McDonald’s outlets start reopening as CPRL finds new logistics partner
New Delhi: Connaught Plaza Restaurants Pvt. Ltd (CPRL), the north and east India licencee of American fast food chain McDonald’s Corp., has partnered with a new logistics firm and has started reopening some of the 84 closed restaurants.
CRPL’s original logistics partner Radhakrishna Foodland Pvt. Ltd discontinued supply chain services to the company on 20 December, forcing it to look for a new partner.
CPRL is a joint venture between McDonald’s India (MIPL) and its estranged partner Vikram Bakshi. It operates 169 McDonald’s restaurants in north and east India.
Bakshi, managing director of CPRL, said the company is working with a “strong group in logistics space” to deliver raw material to all 84 McDonald’s restaurants (starting with the ones in north India) that were closed on Monday because of supply constraints.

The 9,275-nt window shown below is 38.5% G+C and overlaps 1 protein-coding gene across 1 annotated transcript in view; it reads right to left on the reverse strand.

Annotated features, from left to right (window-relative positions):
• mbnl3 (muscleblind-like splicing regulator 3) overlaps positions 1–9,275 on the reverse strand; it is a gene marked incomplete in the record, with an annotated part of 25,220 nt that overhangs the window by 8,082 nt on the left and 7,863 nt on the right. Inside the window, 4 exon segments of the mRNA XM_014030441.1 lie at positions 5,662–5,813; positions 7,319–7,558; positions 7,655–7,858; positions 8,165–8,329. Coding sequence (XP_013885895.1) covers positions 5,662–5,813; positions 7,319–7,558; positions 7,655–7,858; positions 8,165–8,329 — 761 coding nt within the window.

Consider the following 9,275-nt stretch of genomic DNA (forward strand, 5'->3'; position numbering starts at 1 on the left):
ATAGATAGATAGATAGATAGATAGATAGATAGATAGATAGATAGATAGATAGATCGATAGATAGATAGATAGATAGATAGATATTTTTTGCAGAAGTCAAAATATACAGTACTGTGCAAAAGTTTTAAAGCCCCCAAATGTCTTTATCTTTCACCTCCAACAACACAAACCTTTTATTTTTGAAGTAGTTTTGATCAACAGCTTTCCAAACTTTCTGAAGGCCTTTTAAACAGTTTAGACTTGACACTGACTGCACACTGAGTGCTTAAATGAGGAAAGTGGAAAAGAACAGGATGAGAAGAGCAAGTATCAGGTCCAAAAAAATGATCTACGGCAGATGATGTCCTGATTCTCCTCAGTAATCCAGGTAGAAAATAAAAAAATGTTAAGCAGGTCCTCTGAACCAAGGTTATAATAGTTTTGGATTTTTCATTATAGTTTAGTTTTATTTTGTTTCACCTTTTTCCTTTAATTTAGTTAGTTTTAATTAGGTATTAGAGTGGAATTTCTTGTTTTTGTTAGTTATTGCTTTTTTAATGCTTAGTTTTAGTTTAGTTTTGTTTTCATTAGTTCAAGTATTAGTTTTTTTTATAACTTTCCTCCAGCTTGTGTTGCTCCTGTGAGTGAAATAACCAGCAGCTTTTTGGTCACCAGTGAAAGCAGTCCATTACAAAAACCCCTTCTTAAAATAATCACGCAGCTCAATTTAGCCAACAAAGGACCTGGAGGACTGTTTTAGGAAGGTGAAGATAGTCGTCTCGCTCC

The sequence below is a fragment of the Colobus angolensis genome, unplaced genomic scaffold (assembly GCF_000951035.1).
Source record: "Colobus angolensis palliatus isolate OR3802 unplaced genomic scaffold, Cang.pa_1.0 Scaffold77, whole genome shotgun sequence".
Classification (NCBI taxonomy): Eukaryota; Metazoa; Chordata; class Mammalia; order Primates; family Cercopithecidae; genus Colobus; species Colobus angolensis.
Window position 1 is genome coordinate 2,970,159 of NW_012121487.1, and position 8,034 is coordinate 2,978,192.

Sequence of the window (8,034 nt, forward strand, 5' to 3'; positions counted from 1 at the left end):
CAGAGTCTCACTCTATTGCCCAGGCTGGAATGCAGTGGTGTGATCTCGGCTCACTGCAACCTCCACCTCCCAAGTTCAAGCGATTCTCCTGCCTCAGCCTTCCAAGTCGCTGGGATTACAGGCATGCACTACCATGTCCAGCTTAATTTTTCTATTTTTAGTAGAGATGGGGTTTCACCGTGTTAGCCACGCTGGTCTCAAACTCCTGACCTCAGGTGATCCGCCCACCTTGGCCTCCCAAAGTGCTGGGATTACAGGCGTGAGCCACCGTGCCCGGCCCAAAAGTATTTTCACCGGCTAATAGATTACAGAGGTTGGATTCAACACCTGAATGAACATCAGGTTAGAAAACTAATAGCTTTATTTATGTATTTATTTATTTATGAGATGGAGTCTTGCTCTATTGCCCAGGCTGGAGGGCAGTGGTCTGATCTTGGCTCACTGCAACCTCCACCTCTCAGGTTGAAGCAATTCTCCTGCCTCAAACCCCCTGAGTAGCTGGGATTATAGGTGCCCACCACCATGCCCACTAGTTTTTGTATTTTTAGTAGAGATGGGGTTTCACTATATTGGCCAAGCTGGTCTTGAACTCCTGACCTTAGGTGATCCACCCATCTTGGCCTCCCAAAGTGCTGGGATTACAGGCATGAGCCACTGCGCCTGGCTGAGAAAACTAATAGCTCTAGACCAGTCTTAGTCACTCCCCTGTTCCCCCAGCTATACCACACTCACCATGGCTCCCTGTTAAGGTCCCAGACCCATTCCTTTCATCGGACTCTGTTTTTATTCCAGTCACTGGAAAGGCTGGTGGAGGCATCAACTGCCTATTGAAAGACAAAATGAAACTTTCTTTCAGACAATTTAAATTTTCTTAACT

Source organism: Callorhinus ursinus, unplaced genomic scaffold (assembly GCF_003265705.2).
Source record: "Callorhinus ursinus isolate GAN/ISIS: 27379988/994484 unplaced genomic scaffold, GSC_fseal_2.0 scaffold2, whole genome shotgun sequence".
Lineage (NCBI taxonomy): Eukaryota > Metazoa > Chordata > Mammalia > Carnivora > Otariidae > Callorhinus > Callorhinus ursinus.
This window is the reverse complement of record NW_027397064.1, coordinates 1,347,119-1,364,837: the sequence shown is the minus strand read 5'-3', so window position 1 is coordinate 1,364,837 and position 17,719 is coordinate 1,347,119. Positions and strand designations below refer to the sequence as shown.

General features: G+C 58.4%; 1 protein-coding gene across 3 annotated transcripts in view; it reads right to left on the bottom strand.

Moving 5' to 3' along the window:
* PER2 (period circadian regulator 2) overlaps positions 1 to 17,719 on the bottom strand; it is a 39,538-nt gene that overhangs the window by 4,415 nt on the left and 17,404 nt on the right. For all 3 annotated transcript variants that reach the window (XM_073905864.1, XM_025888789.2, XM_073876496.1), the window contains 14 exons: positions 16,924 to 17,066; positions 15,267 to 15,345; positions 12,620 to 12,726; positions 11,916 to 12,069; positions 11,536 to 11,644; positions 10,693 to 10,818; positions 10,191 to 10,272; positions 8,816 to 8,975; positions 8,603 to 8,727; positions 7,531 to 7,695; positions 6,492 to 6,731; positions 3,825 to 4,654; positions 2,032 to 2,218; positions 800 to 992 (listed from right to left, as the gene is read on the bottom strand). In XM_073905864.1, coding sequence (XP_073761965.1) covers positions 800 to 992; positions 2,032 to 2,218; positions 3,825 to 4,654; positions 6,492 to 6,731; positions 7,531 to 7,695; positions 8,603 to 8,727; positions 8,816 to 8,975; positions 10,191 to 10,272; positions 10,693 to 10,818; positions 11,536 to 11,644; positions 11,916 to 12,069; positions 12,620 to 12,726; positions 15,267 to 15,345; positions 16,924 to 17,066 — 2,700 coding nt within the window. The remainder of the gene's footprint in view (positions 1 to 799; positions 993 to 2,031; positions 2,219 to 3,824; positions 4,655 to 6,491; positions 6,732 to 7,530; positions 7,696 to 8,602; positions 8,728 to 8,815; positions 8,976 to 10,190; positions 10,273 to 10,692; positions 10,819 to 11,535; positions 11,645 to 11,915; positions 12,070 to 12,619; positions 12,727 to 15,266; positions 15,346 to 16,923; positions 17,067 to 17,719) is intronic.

By the end of 2017, all McDonald’s restaurants will be up and running, said Bakshi, without identifying the new logistics partner.
“Supplies to some of our stores are being made today; our stores will start reopening later in the day. Between today and tomorrow, about 20 outlets will be back in business and before the end of the year, we will have all our stores serving customers again,” said Bakshi.
On 20 December, Radhakrishna Foodland, which manages the distribution network of CPRL, discontinued its services, citing “reduction in volumes and uncertainty of the future” as the reasons.
The closure of the outlets came in the backdrop of an ongoing legal battle between Bakshi and McDonald’s India Pvt. Ltd. On 21 August, McDonald’s India terminated its franchise pact with CPRL.
According to the termination notice, Bakshi was supposed to cease using McDonald’s name, trademarks, designs, branding, operational and marketing practice and policies and food recipes and specifications from 6 September 2017.
This termination has been challenged by Bakshi before the National Company Law Tribunal (NCLT) for being in contempt of an earlier NCLT order, which had asked McDonald’s to refrain from interfering in the functioning of CPRL.
McDonald’s India and Bakshi landed in court in 2013, after the former voted against the re-election of Bakshi as the managing director of CPRL. Bakshi challenged his removal at the Company Law Board (now NCLT), accusing McDonald’s India of mismanagement and oppression. NCLT reinstated Bakshi as managing director in July this year.